Literature review is a crucial component of research writing, providing a solid background for a research paper’s investigation. The aim is to keep professionals up to date by providing an understanding of ongoing developments within a specific field, including research methods, and experimental techniques used in that field, and present that knowledge in the form of a written report. Also, the depth and breadth of the literature review emphasizes the credibility of the scholar in his or her field.
Before writing a literature review, it’s essential to undertake several preparatory steps to ensure that your review is well-researched, organized, and focused. This includes choosing a topic of general interest to you and doing exploratory research on that topic, writing an annotated bibliography, and noting major points, especially those that relate to the position you have taken on the topic.
Literature reviews and academic research papers are essential components of scholarly work but serve different purposes within the academic realm.3 A literature review aims to provide a foundation for understanding the current state of research on a particular topic, identify gaps or controversies, and lay the groundwork for future research. Therefore, it draws heavily from existing academic sources, including books, journal articles, and other scholarly publications. In contrast, an academic research paper aims to present new knowledge, contribute to the academic discourse, and advance the understanding of a specific research question. Therefore, it involves a mix of existing literature (in the introduction and literature review sections) and original data or findings obtained through research methods.
Literature reviews are essential components of academic and research papers, and various strategies can be employed to conduct them effectively. If you want to know how to write a literature review for a research paper, here are four common approaches that are often used by researchers.
Chronological Review: This strategy involves organizing the literature based on the chronological order of publication. It helps to trace the development of a topic over time, showing how ideas, theories, and research have evolved.
Thematic Review: Thematic reviews focus on identifying and analyzing themes or topics that cut across different studies. Instead of organizing the literature chronologically, it is grouped by key themes or concepts, allowing for a comprehensive exploration of various aspects of the topic.
Methodological Review: This strategy involves organizing the literature based on the research methods employed in different studies. It helps to highlight the strengths and weaknesses of various methodologies and allows the reader to evaluate the reliability and validity of the research findings.
Theoretical Review: A theoretical review examines the literature based on the theoretical frameworks used in different studies. This approach helps to identify the key theories that have been applied to the topic and assess their contributions to the understanding of the subject.
It’s important to note that these strategies are not mutually exclusive, and a literature review may combine elements of more than one approach. The choice of strategy depends on the research question, the nature of the literature available, and the goals of the review. Additionally, other strategies, such as integrative reviews or systematic reviews, may be employed depending on the specific requirements of the research.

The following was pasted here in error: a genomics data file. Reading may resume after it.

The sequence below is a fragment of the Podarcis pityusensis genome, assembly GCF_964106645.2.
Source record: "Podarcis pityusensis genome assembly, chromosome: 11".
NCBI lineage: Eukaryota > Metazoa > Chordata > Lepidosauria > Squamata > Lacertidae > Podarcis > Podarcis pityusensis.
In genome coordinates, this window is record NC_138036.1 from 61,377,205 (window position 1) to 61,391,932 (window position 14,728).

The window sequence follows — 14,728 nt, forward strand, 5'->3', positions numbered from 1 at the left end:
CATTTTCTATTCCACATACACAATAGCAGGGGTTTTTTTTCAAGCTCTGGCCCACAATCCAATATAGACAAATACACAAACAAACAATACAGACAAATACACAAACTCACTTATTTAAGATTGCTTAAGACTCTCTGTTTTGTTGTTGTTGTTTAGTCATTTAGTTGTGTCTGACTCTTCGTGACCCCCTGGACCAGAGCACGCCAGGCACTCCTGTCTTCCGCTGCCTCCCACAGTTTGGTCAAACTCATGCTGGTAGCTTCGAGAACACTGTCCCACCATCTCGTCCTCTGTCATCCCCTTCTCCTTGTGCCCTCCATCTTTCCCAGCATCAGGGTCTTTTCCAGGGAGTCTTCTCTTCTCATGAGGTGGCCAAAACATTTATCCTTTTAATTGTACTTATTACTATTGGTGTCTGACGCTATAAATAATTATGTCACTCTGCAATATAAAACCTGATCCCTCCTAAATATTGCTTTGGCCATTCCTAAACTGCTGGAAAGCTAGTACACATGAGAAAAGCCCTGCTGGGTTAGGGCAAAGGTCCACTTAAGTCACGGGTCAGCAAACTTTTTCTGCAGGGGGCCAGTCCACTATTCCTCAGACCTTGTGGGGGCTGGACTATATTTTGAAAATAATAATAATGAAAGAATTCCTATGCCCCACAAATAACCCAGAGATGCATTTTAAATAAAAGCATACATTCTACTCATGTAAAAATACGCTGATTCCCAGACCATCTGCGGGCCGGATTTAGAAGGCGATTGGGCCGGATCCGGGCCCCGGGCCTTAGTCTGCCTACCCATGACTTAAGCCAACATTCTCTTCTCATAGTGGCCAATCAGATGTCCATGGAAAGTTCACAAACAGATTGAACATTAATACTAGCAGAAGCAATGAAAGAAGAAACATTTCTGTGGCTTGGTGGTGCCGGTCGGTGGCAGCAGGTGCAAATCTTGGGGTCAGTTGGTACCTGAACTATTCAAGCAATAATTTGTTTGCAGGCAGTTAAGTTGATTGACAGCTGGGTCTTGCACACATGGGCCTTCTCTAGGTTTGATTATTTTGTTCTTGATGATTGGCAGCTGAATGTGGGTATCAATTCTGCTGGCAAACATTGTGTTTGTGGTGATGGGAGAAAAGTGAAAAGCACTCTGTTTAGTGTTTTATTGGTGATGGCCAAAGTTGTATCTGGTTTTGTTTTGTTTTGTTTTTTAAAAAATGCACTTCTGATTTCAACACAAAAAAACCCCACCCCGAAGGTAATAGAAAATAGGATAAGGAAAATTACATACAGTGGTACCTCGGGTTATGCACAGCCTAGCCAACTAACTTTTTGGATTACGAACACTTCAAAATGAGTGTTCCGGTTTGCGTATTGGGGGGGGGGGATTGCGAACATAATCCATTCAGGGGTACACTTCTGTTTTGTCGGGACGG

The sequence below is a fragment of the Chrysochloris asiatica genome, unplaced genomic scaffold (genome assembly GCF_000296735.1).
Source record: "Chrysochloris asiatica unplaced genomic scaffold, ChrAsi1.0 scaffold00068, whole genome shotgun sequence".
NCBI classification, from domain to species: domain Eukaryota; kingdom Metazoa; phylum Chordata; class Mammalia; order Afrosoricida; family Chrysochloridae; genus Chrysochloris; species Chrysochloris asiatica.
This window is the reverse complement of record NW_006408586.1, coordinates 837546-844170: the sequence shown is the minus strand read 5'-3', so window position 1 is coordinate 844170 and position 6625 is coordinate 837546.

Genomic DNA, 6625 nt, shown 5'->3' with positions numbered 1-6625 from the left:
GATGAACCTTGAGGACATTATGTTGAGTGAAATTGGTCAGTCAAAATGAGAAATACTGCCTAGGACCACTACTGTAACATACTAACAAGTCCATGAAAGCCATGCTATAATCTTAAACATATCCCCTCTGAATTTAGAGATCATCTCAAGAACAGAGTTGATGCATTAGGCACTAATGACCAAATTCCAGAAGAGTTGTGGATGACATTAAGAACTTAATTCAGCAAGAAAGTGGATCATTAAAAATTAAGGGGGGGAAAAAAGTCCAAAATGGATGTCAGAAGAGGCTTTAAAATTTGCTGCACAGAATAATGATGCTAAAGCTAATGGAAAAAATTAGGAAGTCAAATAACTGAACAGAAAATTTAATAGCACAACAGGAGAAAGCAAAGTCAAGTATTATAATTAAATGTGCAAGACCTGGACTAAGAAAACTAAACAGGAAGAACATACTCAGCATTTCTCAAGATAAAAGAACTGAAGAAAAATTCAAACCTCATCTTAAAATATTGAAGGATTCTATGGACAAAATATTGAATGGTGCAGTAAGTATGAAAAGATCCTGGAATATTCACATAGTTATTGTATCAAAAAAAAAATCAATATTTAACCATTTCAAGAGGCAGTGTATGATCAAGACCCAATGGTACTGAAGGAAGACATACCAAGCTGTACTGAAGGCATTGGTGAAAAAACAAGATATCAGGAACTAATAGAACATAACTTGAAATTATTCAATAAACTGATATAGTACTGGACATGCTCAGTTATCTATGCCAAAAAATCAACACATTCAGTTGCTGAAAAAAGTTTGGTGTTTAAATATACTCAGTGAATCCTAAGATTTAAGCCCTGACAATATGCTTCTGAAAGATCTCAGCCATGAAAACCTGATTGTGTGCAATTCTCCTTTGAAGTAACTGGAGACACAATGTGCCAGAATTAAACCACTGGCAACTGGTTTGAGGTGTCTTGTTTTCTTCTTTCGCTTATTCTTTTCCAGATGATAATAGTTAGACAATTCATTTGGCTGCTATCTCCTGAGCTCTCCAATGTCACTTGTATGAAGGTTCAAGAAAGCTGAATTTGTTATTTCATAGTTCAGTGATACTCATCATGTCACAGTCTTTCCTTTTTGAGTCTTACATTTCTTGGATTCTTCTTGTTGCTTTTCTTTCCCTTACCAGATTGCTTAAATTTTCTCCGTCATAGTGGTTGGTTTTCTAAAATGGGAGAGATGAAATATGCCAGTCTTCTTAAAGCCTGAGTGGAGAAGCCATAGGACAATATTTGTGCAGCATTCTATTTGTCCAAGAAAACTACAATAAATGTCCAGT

The literature review format can vary depending on the specific publication guidelines. However, there are some common elements and structures that are often followed. Here is a general guideline for the format of a literature review:
Provide an overview of the topic.
Define the scope and purpose of the literature review.
State the research question or objective.
Organize the literature by themes, concepts, or chronology.
Critically analyze and evaluate each source.
Discuss the strengths and weaknesses of the studies.
Highlight any methodological limitations or biases.
Identify patterns, connections, or contradictions in the existing research.
Summarize the key points discussed in the literature review.
Highlight the research gap.
Address the research question or objective stated in the introduction.
Highlight the contributions of the review and suggest directions for future research.
Both annotated bibliographies and literature reviews involve the examination of scholarly sources. While annotated bibliographies focus on individual sources with brief annotations, literature reviews provide a more in-depth, integrated, and comprehensive analysis of existing literature on a specific topic. The key differences are as follows:
|List of citations of books, articles, and other sources with a brief description (annotation) of each source.
|Comprehensive and critical analysis of existing literature on a specific topic.
|Summary and evaluation of each source, including its relevance, methodology, and key findings.
|Provides an overview of the current state of knowledge on a particular subject and identifies gaps, trends, and patterns in existing literature.
|Each citation is followed by a concise paragraph (annotation) that describes the source’s content, methodology, and its contribution to the topic.
|The literature review is organized thematically or chronologically and involves a synthesis of the findings from different sources to build a narrative or argument.
|Typically 100-200 words
|Length of literature review ranges from a few pages to several chapters
|Each source is treated separately, with less emphasis on synthesizing the information across sources.
|The writer synthesizes information from multiple sources to present a cohesive overview of the topic.
- Denney, A. S., & Tewksbury, R. (2013). How to write a literature review. Journal of criminal justice education, 24(2), 218-234.
- Pan, M. L. (2016). Preparing literature reviews: Qualitative and quantitative approaches. Taylor & Francis.
- Cantero, C. (2019). How to write a literature review. San José State University Writing Center.